Alien Anomalies

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RE: MER Microscopic Imager
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The more I think about it - you are probably correct.  Before I posted this occurance I though I'd look into the mechancs more and should have just dismissed the notion.  It's just that the idea did cross my mind during some research.  Now that I see such a similar image taken from the other rover I feel like I may not have analysed enough data to realize that it 'is' a mechanical issue.  Yet the NASA explanation for the low energy to perform functions does not really seem like enough yet.  I'm still looking into the engineering issue though.  Has anyone found some sort of 'official' response from the corporations the built it?  Cheers

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Do you mean the dust on the lens or the screw head which looks like the top of a flying saucer?

The MI is an istrument which is designed to take close-up images of things which are millimetres and centimetres in size., I do not think it has the design capability to take things such as UFOs in the (relative) distance.

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There is also a similar image from Spirit SOL 683. 

2M186997776EFFAJW6P2900M1M1_JPG spirit sol 683.jpg

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On SOL 654, Opportunity Rover 'malfunctioned' and relayed the following picture from the Microscopic Imager while parked at Erebus Crater:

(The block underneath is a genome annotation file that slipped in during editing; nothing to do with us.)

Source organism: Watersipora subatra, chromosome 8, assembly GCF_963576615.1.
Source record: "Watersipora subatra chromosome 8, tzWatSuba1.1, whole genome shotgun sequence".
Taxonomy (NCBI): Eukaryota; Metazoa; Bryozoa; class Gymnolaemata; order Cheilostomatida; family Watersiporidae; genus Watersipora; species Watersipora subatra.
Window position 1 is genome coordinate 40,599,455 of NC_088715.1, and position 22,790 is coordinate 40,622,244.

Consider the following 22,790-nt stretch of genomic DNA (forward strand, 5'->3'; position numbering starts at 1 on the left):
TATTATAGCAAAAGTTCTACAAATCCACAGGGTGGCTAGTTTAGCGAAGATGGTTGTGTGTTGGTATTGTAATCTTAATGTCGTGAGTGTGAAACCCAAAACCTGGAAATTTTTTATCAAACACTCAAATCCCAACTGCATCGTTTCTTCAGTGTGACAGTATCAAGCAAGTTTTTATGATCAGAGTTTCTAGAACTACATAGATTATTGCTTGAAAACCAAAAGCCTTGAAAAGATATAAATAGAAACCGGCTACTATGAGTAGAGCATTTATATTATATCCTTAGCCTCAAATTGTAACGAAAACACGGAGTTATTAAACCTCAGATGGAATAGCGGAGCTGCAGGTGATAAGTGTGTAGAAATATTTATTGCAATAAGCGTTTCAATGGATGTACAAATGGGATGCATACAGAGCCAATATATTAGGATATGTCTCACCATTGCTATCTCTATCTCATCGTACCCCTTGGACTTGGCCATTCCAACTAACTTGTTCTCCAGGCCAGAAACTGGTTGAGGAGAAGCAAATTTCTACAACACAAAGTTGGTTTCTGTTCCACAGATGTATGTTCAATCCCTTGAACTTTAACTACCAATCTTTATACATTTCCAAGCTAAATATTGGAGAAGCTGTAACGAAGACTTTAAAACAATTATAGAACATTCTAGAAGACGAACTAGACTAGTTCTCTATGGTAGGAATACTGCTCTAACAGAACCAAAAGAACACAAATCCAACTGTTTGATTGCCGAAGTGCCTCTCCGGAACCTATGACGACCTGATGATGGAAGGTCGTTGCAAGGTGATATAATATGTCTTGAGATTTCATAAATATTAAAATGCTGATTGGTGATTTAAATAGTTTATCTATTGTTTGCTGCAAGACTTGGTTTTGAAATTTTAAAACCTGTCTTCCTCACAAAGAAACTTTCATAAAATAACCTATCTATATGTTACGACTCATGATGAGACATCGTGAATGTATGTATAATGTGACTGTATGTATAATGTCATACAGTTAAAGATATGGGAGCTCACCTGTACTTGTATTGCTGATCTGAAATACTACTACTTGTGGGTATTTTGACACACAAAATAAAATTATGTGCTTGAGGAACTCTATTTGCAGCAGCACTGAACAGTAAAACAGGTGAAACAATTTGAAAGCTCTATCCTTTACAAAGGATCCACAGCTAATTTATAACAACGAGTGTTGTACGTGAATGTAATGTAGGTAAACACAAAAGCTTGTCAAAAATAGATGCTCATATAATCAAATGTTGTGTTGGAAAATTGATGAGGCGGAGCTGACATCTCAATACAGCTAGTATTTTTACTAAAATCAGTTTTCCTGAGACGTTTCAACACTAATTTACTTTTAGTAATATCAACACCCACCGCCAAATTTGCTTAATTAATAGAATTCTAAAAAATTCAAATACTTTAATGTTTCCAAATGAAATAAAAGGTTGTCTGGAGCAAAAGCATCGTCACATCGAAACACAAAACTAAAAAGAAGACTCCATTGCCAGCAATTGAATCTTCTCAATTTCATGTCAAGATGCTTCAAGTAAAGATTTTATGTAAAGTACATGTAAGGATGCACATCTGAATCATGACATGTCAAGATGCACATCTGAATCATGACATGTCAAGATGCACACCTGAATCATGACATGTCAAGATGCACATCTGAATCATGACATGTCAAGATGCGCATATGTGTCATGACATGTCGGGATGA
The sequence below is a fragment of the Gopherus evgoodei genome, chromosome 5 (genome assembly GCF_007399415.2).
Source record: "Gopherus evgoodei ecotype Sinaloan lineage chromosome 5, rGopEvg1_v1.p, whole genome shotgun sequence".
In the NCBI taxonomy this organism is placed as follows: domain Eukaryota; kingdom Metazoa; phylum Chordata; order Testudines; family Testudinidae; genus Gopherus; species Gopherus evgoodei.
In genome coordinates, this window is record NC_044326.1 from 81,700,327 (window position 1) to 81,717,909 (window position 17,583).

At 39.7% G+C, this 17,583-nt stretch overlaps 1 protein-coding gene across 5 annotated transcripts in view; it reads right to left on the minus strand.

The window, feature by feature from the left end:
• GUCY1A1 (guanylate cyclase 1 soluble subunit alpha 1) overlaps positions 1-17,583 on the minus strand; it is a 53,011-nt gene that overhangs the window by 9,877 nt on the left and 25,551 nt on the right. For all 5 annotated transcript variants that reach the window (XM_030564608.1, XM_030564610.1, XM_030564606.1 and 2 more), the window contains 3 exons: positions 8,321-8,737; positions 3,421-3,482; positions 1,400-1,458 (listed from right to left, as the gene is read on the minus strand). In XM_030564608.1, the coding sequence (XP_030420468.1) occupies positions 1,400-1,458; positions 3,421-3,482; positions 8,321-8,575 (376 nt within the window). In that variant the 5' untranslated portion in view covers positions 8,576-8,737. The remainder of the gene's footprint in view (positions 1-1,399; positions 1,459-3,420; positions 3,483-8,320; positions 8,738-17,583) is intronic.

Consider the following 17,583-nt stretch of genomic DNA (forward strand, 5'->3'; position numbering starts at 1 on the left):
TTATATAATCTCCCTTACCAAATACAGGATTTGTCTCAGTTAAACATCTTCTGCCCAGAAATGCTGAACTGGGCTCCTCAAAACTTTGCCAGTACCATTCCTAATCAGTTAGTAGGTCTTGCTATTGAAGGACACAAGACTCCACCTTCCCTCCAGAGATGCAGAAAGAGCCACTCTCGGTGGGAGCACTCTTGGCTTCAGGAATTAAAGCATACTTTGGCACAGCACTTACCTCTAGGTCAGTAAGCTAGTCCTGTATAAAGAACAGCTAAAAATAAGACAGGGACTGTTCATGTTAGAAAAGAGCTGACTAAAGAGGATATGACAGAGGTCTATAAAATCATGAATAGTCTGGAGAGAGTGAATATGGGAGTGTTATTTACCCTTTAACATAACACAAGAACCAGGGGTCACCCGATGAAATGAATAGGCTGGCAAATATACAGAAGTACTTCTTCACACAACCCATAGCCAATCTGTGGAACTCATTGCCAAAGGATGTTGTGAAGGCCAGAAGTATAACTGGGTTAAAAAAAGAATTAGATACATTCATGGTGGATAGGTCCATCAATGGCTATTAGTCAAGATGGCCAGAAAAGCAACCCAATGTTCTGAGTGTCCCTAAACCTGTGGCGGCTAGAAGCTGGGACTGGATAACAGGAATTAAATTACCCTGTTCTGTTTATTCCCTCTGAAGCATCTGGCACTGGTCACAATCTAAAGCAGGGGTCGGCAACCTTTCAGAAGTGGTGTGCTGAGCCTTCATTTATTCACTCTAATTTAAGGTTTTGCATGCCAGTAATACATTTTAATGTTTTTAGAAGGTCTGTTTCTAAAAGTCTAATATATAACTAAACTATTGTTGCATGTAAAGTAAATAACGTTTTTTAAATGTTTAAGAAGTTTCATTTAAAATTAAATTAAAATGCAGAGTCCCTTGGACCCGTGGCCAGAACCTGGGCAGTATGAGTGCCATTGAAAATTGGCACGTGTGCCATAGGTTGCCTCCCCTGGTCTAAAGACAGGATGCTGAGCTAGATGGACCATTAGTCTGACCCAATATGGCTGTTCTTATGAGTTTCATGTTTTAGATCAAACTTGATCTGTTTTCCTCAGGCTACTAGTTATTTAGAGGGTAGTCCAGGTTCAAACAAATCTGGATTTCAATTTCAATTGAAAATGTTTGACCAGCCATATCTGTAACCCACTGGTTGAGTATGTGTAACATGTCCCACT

1M186241926EFF64KCP2956M1M1 654 ufo.jpg

Microscopic Imager Non-linearized Full frame EDR acquired on Sol 654 of Opportunity's mission to Meridiani Planum at approximately at approximately 11:16:50 Mars local solar time, Microscopic Imager dust cover commanded to be CLOSED. NASA/JPL/Cornell/USGS

http://marsrover.nasa.gov/gallery/all/opportunity_m654.html

See article for news coverage regarding this anomalous image and malfunction:

http://www.planetary.org/blog/article/00000300

 

This is what NASA claims occurred...

SOL 649-660, Dec 01, 2005: Stalled Motor, Stowed Arm

Opportunity drove 43 meters on sol 649 (Nov. 20, 2005) and then bumped 10 meters to an outcrop for work with its robotic arm (instrument deployment device) over the Thanksgiving holidays. Opportunity's commands for sol 654 (Nov. 25, 2005) included unstowing the arm to begin using the tools on it for examining the layered outcrop that the rover had driven to three sols earlier. The arm is always stowed during drives. This time, a shoulder-joint motor that is needed for unstowing the arm stalled, and the arm stayed stowed. In subsequent sols, engineers worked to narrow the range of possibilities for the cause of the stall. Among the remaining possibilities is that, after working more than seven times longer than originally planned, the lubrication is degrading. One possible fix would be to increase the duration of the allowed motor start-up, to overcome the increased initial friction. The first diagnostic activity for the arm was performed sol 659, where a very small motion was recorded. Future diagnostic activities and continuing analysis will be performed to further characterize the shoulder-joint motor in upcoming sols.

As of sol 659 (Nov. 30, 2005), Opportunity has driven 6,502 meters (4.04 miles).

 

SOL 661-667, Dec 09, 2005: Encouraging Results from Shoulder-Motor Testing

Opportunity is currently parked at "Erebus Crater," where it has continued remote-sensing science while the team made progress in diagnosing why a motor in the robotic arm stalled on sol 654. The motor turned successfully when supplied with more current on sol 666 (Dec. 8, 2005), an encouraging result. The arm was still in a stowed position after that testing. Further tests and analysis are planned for determining the best strategy for future use of the arm. The arm, which deploys four tools for examining rocks and soils, has already operated more than seven times as long as originally planned.